Inquiry into the Benefits of Cycling to the Economy

Session: 2014/2015

Date: 14 January 2015

Reference: NIA 168/11-16

Mandate Number: Mandate 2011/16 Seventh Report

inquiry-into-the-benefits-of-cycling-to-the-economy.pdf (146.9 mb)

Download the full report here.

Executive Summary

1. The increase in the number of cyclists over the past few years, even from the very low base within Northern Ireland, is welcomed by the Committee. The work undertaken by the likes of Sustrans, Cyclists Touring Club (CTC) and Outdoor Recreation has undoubtedly had a positive impact in respect of the education and development of cycling in Northern Ireland.

2. The Committee also believes that the “Bike to Work” schemes introduced by public sector and other bodies have proven to be a catalyst in encouraging people either to take up or to return to cycling. The Committee is keen to see programmes such as these and the Active School Travel enhanced, made less restrictive, both in terms of availability of the scheme to lower paid individuals and extension of the application period, and, particularly within the public sector, made compulsory. This, in line with the provision of appropriate changing facilities, tailored cycling parking and a safe cycling environment will, the Committee believes, bring about significant sea change.

3. The Committee is content that the potential for significant contributions to the economy through cycling can be achievable. The impacts of cycling transport can be environmental, social and economic, and the benefits of promoting cycling occur in society as a whole, as well as on an individual level. The reasons to start cycling are varied and include health, fitness, concern for the environment, traffic congestion, the cost of fuel, parking availability and enjoyment of cycling. The Committee recognises that this and other barriers to cycling can include weather, social constraints and physical infrastructure.

4. The Committee would agree that the greatest barrier to cycling is concerns about safety – after all the first documented bicycle crash was alleged to have been a motor vehicle–bicycle conflict in New York City in 1896. However, other, perhaps overriding barriers to cycling in Northern Ireland, are political commitment and funding, particularly in the fiscally restrained circumstances that face Executive Departments at present and in the next few years.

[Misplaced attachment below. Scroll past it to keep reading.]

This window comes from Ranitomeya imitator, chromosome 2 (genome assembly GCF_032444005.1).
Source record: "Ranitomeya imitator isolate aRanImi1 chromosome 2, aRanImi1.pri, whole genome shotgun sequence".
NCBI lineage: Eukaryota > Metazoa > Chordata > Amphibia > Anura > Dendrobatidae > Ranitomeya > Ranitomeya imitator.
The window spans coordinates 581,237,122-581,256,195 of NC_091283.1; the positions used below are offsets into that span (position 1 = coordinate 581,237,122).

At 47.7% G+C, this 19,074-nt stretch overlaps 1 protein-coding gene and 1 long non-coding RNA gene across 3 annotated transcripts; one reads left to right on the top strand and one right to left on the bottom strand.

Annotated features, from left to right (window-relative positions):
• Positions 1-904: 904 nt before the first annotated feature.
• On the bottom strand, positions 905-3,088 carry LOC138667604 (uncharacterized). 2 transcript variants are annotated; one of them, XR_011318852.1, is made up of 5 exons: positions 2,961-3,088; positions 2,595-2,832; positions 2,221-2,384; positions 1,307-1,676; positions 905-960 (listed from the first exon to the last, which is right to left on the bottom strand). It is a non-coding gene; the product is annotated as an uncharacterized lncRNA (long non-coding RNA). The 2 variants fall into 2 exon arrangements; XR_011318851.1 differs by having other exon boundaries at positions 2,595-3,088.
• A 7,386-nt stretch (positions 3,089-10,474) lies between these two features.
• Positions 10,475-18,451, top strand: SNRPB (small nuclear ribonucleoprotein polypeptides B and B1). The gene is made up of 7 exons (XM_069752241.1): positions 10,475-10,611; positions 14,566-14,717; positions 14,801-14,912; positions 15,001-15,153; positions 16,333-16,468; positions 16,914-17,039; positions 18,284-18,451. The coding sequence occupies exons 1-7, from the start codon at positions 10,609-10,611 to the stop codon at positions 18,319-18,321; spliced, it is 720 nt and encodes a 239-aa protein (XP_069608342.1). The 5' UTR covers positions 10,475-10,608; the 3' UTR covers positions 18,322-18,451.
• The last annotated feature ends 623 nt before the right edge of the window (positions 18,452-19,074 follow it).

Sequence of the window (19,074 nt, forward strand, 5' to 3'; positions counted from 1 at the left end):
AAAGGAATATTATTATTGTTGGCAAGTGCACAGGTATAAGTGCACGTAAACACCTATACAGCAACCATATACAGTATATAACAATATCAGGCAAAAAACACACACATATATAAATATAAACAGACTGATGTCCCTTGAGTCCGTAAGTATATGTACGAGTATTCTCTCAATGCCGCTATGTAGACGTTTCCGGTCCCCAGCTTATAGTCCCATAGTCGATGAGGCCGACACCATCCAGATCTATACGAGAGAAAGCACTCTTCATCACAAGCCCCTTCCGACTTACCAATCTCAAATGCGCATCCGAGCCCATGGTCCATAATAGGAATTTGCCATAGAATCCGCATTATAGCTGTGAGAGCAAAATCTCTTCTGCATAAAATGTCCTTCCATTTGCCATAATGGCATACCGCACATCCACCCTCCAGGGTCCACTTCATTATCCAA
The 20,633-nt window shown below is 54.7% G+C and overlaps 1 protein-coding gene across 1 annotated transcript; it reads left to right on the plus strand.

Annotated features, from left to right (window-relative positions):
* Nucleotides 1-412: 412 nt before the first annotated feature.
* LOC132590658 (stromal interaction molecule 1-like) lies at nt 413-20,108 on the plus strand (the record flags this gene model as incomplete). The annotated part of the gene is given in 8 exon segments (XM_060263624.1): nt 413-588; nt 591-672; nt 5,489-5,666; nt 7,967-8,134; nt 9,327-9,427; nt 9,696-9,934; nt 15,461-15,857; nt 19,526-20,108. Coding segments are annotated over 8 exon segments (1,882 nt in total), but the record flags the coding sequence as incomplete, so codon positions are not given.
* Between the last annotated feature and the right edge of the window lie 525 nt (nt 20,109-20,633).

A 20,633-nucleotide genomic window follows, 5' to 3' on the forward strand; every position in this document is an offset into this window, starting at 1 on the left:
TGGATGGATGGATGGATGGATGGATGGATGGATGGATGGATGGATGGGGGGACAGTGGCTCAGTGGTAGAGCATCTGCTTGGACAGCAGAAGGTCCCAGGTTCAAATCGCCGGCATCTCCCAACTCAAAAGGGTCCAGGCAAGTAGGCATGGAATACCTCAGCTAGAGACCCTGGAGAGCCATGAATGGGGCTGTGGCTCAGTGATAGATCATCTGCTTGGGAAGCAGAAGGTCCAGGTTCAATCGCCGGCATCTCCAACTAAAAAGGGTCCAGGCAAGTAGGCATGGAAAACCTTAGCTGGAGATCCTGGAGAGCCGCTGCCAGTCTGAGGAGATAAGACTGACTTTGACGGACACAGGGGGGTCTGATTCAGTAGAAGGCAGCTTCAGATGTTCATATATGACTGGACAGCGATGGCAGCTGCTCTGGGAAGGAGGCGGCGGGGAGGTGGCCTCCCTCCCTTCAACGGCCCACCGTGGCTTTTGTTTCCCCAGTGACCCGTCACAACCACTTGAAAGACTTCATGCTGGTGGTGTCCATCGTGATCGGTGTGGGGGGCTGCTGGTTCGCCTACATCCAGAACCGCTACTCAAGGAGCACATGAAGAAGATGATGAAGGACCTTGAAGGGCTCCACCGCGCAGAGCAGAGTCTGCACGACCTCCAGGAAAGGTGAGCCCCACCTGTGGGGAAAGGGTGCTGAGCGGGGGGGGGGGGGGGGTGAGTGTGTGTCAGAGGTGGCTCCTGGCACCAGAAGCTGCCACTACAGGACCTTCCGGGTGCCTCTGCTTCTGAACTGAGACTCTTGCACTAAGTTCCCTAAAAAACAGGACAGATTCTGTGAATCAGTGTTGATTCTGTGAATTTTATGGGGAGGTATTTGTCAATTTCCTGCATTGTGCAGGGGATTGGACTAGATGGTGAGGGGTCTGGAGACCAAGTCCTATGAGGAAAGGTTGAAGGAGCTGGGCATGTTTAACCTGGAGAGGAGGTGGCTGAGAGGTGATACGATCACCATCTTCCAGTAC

5. The Committee welcomes the establishment of the Cycling Unit and is encouraged by the enthusiasm and knowledge of the officials staffing it. However, the Committee remains concerned that, without the joined up approach and financial commitments that are necessary to enable and empower it, it’s strategic and operational capabilities will be severely restricted.

6. The Committee delayed the publication of this report to allow for the development of the draft Bicycle Strategy and consultation thereon. Unfortunately, the Committee is not convinced that the document, as published, will go anywhere near to achieving the concept of a “cycling revolution” first espoused by the Mayor of London and then by the Minister for Regional Development. Aside from the absence of political commitments and funding, the strategy reads more as a statement of intent (a fact acknowledged and accepted by senior officials within the Cycling Unit), the vision reads more as an aim and the document is totally devoid of any objectives and targets. The Committee notes that the latter has been significantly commented on by respondees to the departmental consultation on the draft strategy. The Committee applauds the honesty of the Head of the Cycling Unit who, at the Committee meeting of 7th January 2015, accepted that there would be a need for major revisions to the draft strategy. This report makes recommendations that aim to enhance the strategy.

7. Another difficulty is the perception that the strategy is anti-motorist. It is important to remember that there is always going to be a section of the population who simply do not wish to cycle. The Committee accepts that costs resulting from car dependence include adverse effects on community sustainability and social exclusion and that the encouragement of cycling leads to a more-equitable transport choice, reductions in community severance, and increased community interaction. However, this should not be to the detriment of the motorist. The Committee believes that the strategy needs to be more fluid and balanced. Increased fares for public transport, coupled with cessation or reduction of services, particularly in rural areas, leave commuters little other option but to place a heavy reliance on cars, particularly as there are little multi-modal opportunities available to commuters. This needs to be recognised within the draft strategy.